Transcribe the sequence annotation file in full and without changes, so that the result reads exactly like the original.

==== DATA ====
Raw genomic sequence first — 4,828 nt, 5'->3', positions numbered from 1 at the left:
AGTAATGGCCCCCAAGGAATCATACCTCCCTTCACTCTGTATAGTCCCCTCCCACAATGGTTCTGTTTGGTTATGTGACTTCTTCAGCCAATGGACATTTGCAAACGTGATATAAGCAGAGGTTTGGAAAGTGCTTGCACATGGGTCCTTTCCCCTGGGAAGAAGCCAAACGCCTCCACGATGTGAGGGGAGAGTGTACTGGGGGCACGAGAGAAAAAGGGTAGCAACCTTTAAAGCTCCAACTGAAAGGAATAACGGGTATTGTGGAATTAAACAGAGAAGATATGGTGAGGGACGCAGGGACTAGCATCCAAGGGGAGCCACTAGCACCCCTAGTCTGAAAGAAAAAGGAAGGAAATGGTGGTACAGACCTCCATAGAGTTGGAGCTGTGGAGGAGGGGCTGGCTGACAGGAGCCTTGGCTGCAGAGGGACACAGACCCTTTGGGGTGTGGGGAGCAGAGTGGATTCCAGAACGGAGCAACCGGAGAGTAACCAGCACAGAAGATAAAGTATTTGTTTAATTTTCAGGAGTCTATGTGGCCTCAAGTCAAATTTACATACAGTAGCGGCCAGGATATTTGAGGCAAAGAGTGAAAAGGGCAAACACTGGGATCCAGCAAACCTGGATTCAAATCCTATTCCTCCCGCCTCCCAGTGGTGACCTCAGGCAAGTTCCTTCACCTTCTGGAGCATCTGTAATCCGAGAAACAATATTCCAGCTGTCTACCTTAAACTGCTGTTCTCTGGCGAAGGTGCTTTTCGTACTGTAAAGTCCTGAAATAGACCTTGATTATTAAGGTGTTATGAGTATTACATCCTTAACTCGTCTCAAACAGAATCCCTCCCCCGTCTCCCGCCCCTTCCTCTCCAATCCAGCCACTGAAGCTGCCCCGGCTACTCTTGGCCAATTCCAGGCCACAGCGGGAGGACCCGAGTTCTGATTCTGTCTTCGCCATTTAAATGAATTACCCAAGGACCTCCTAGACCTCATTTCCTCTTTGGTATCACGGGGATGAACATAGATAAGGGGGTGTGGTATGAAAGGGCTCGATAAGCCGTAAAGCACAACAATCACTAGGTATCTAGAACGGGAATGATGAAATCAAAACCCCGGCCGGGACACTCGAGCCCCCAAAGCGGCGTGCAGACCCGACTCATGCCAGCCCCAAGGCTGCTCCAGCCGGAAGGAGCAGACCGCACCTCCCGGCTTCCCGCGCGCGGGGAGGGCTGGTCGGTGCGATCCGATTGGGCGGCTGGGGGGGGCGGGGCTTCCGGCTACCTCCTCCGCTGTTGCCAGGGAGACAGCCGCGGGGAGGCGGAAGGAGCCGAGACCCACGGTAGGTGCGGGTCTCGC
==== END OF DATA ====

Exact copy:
Raw genomic sequence first — 4,828 nt, 5'->3', positions numbered from 1 at the left:
AGTAATGGCCCCCAAGGAATCATACCTCCCTTCACTCTGTATAGTCCCCTCCCACAATGGTTCTGTTTGGTTATGTGACTTCTTCAGCCAATGGACATTTGCAAACGTGATATAAGCAGAGGTTTGGAAAGTGCTTGCACATGGGTCCTTTCCCCTGGGAAGAAGCCAAACGCCTCCACGATGTGAGGGGAGAGTGTACTGGGGGCACGAGAGAAAAAGGGTAGCAACCTTTAAAGCTCCAACTGAAAGGAATAACGGGTATTGTGGAATTAAACAGAGAAGATATGGTGAGGGACGCAGGGACTAGCATCCAAGGGGAGCCACTAGCACCCCTAGTCTGAAAGAAAAAGGAAGGAAATGGTGGTACAGACCTCCATAGAGTTGGAGCTGTGGAGGAGGGGCTGGCTGACAGGAGCCTTGGCTGCAGAGGGACACAGACCCTTTGGGGTGTGGGGAGCAGAGTGGATTCCAGAACGGAGCAACCGGAGAGTAACCAGCACAGAAGATAAAGTATTTGTTTAATTTTCAGGAGTCTATGTGGCCTCAAGTCAAATTTACATACAGTAGCGGCCAGGATATTTGAGGCAAAGAGTGAAAAGGGCAAACACTGGGATCCAGCAAACCTGGATTCAAATCCTATTCCTCCCGCCTCCCAGTGGTGACCTCAGGCAAGTTCCTTCACCTTCTGGAGCATCTGTAATCCGAGAAACAATATTCCAGCTGTCTACCTTAAACTGCTGTTCTCTGGCGAAGGTGCTTTTCGTACTGTAAAGTCCTGAAATAGACCTTGATTATTAAGGTGTTATGAGTATTACATCCTTAACTCGTCTCAAACAGAATCCCTCCCCCGTCTCCCGCCCCTTCCTCTCCAATCCAGCCACTGAAGCTGCCCCGGCTACTCTTGGCCAATTCCAGGCCACAGCGGGAGGACCCGAGTTCTGATTCTGTCTTCGCCATTTAAATGAATTACCCAAGGACCTCCTAGACCTCATTTCCTCTTTGGTATCACGGGGATGAACATAGATAAGGGGGTGTGGTATGAAAGGGCTCGATAAGCCGTAAAGCACAACAATCACTAGGTATCTAGAACGGGAATGATGAAATCAAAACCCCGGCCGGGACACTCGAGCCCCCAAAGCGGCGTGCAGACCCGACTCATGCCAGCCCCAAGGCTGCTCCAGCCGGAAGGAGCAGACCGCACCTCCCGGCTTCCCGCGCGCGGGGAGGGCTGGTCGGTGCGATCCGATTGGGCGGCTGGGGGGGGCGGGGCTTCCGGCTACCTCCTCCGCTGTTGCCAGGGAGACAGCCGCGGGGAGGCGGAAGGAGCCGAGACCCACGGTAGGTGCGGGTCTCGC